Researchers at Rice University have created a cytokine delivery system that can produce localized immunotherapy at a tumor site for 15-30 days. The technology consists of cytokine-producing ARPE-19 cells that the researchers have encapsulated in small polymer beads. The beads can be delivered into the body using minimally invasive techniques and then reside near a tumor, releasing a cytokine that stimulates the immune system to attack the tumor. The researchers hope that the technology could provide a more effective way to treat particularly difficult cancers, such as ovarian cancer.
Immunotherapies have significant potential in cancer treatment, and have already changed the way that we treat certain cancers. There is also a certain elegance and satisfaction in priming the body to defeat the cancer itself, and the immune system can be highly effective at tracking down and destroying cancer cells when it is properly instructed.
However, some cancers are particularly difficult to treat. For instance, ovarian cancer is typically diagnosed when it is already at an advanced stage, and many patients suffer recurrence and a dismal prognosis. For such cancers, the dose of an immunotherapy required to make a significant difference in outcomes may be too high for a patient to bear, with significant side-effects being a possibility.
“A major challenge in the field of immunotherapy is to increase tumor inflammation and anti-tumor immunity while avoiding systemic side effects of cytokines and other pro-inflammatory drugs,” said Amir Jazaeri, a researcher involved in the study. “In this study, we demonstrated that the ‘drug factories’ allow regulatable local administration of interleukin-2 and eradication of tumor in several mouse models, which is very exciting. This provides a strong rationale for clinical testing.”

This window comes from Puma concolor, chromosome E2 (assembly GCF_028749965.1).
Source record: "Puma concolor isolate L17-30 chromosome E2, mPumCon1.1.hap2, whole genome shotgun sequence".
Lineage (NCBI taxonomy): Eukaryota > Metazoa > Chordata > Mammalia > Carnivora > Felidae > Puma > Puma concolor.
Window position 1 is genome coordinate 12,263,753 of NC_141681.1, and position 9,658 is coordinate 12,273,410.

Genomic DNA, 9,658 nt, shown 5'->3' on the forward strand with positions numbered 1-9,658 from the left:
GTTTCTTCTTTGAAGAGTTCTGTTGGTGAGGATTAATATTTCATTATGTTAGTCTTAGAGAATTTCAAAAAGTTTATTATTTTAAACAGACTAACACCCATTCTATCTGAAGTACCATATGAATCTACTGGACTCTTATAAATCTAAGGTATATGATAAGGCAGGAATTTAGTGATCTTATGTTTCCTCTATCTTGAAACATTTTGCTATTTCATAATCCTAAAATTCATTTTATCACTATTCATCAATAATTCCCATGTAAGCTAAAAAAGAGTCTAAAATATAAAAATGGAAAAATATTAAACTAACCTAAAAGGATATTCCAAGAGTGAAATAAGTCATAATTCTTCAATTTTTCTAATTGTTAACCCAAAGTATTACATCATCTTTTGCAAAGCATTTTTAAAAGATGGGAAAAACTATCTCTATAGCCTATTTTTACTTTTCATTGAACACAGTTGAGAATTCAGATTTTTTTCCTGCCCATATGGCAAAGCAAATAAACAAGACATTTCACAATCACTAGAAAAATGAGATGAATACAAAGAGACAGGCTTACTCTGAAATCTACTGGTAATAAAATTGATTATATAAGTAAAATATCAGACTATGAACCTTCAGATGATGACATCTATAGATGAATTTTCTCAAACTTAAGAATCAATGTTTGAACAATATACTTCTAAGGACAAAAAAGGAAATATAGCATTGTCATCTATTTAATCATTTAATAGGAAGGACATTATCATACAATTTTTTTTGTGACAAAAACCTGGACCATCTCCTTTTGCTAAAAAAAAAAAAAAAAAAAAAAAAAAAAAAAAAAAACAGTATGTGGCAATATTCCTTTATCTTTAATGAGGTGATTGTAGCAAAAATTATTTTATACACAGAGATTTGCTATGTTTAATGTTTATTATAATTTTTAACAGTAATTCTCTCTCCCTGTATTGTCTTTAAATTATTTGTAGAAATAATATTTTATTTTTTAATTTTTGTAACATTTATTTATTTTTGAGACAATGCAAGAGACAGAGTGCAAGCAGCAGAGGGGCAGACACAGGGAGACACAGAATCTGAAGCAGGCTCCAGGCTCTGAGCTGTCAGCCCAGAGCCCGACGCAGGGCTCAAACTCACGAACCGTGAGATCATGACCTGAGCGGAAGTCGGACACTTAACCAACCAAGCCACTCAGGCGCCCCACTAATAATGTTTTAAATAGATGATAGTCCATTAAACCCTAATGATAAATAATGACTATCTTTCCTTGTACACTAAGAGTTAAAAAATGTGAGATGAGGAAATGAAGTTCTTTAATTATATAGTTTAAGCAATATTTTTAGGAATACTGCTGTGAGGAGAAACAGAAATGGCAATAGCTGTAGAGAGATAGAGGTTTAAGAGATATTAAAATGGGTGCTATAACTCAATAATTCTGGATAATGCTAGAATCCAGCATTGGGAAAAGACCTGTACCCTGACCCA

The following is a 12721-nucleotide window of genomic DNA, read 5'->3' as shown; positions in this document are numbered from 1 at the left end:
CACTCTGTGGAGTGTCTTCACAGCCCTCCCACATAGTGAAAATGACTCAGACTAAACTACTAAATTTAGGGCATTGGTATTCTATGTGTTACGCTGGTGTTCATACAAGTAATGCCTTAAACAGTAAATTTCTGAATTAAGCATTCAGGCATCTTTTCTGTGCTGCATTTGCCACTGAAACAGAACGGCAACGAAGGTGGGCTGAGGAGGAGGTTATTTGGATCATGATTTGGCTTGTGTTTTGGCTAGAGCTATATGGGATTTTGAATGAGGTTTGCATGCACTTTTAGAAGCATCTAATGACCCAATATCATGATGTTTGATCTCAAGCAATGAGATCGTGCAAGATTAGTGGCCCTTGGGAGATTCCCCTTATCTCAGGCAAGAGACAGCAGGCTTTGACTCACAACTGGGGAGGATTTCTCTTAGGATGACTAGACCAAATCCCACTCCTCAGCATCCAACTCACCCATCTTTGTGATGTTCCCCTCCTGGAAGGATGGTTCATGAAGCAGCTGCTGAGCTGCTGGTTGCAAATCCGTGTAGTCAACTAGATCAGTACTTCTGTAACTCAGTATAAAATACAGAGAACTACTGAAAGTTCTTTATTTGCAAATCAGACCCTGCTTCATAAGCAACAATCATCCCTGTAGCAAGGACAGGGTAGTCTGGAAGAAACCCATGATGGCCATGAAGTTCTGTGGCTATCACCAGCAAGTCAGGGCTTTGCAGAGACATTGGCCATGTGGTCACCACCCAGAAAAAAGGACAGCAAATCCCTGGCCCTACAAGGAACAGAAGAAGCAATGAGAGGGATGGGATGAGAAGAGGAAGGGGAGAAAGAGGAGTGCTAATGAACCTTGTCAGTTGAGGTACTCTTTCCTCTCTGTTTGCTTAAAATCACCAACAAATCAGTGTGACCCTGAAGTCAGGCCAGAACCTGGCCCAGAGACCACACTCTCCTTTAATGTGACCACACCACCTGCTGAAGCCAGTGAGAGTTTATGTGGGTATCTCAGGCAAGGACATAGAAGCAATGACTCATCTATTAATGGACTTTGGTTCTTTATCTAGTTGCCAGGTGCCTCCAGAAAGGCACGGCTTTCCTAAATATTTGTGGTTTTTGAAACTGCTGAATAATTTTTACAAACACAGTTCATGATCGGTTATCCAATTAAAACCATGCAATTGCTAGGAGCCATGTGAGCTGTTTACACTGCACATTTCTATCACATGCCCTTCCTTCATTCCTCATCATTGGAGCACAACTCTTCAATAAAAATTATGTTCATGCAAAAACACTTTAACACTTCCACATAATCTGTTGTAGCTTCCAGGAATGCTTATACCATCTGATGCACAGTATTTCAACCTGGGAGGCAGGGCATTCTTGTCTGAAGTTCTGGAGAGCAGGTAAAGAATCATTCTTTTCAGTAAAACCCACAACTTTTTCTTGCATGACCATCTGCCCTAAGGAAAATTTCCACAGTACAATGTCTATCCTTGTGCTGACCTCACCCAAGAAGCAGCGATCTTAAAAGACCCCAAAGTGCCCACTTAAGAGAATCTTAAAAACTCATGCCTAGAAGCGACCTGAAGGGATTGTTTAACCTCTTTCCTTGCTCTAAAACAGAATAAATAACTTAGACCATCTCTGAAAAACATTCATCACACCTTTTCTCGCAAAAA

This new technology aims to provide localized immunotherapy in the form of beads that act as “drug factories,” constantly pumping out a cytokine. The beads consist of ARPE-19 cells that are encapsulated in a polymer shell. The polymer coating protects the cells from the worst ravages of the foreign body response, but keeps them in place and allows the secreted interleukin-2 to perfuse out into the tumor region. So far, the researchers have been able to eradicate ovarian and colorectal cancers in rodents using the technology.
“We just administer once, but the drug factories keep making the dose every day, where it’s needed until the cancer is eliminated,” said Omid Veiseh, another researcher involved in the study. “Once we determined the correct dose — how many factories we needed — we were able to eradicate tumors in 100% of animals with ovarian cancer and in seven of eight animals with colorectal cancer.”
See a video about the beads below.
Study in Science Advances: Clinically translatable cytokine delivery platform for eradication of intraperitoneal tumors
Via: Rice University